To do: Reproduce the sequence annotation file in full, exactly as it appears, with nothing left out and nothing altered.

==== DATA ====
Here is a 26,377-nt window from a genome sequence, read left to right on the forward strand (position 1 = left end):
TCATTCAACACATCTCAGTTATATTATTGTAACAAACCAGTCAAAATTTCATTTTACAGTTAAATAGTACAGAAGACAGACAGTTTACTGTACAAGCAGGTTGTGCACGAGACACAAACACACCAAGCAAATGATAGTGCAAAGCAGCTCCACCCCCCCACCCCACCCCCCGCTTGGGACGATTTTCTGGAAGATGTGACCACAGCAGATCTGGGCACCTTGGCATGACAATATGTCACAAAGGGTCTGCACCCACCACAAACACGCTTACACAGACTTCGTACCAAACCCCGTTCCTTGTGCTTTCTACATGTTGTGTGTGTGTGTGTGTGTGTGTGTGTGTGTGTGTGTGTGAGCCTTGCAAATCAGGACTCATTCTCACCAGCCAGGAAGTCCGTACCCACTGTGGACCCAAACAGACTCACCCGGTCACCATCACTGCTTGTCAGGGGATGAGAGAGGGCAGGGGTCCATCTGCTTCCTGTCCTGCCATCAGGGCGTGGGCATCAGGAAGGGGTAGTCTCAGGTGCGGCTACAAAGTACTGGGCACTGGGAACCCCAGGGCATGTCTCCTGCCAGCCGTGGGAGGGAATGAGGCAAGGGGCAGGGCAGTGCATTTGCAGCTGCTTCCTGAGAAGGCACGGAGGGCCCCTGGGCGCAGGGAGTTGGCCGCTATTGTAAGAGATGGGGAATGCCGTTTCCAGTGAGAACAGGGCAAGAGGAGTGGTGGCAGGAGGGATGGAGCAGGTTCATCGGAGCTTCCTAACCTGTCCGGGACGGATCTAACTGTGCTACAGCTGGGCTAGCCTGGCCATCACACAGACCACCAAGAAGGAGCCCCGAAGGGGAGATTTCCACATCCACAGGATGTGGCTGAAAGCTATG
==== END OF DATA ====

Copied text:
Here is a 26,377-nt window from a genome sequence, read left to right on the forward strand (position 1 = left end):
TCATTCAACACATCTCAGTTATATTATTGTAACAAACCAGTCAAAATTTCATTTTACAGTTAAATAGTACAGAAGACAGACAGTTTACTGTACAAGCAGGTTGTGCACGAGACACAAACACACCAAGCAAATGATAGTGCAAAGCAGCTCCACCCCCCCACCCCACCCCCCGCTTGGGACGATTTTCTGGAAGATGTGACCACAGCAGATCTGGGCACCTTGGCATGACAATATGTCACAAAGGGTCTGCACCCACCACAAACACGCTTACACAGACTTCGTACCAAACCCCGTTCCTTGTGCTTTCTACATGTTGTGTGTGTGTGTGTGTGTGTGTGTGTGTGTGTGTGTGTGAGCCTTGCAAATCAGGACTCATTCTCACCAGCCAGGAAGTCCGTACCCACTGTGGACCCAAACAGACTCACCCGGTCACCATCACTGCTTGTCAGGGGATGAGAGAGGGCAGGGGTCCATCTGCTTCCTGTCCTGCCATCAGGGCGTGGGCATCAGGAAGGGGTAGTCTCAGGTGCGGCTACAAAGTACTGGGCACTGGGAACCCCAGGGCATGTCTCCTGCCAGCCGTGGGAGGGAATGAGGCAAGGGGCAGGGCAGTGCATTTGCAGCTGCTTCCTGAGAAGGCACGGAGGGCCCCTGGGCGCAGGGAGTTGGCCGCTATTGTAAGAGATGGGGAATGCCGTTTCCAGTGAGAACAGGGCAAGAGGAGTGGTGGCAGGAGGGATGGAGCAGGTTCATCGGAGCTTCCTAACCTGTCCGGGACGGATCTAACTGTGCTACAGCTGGGCTAGCCTGGCCATCACACAGACCACCAAGAAGGAGCCCCGAAGGGGAGATTTCCACATCCACAGGATGTGGCTGAAAGCTATG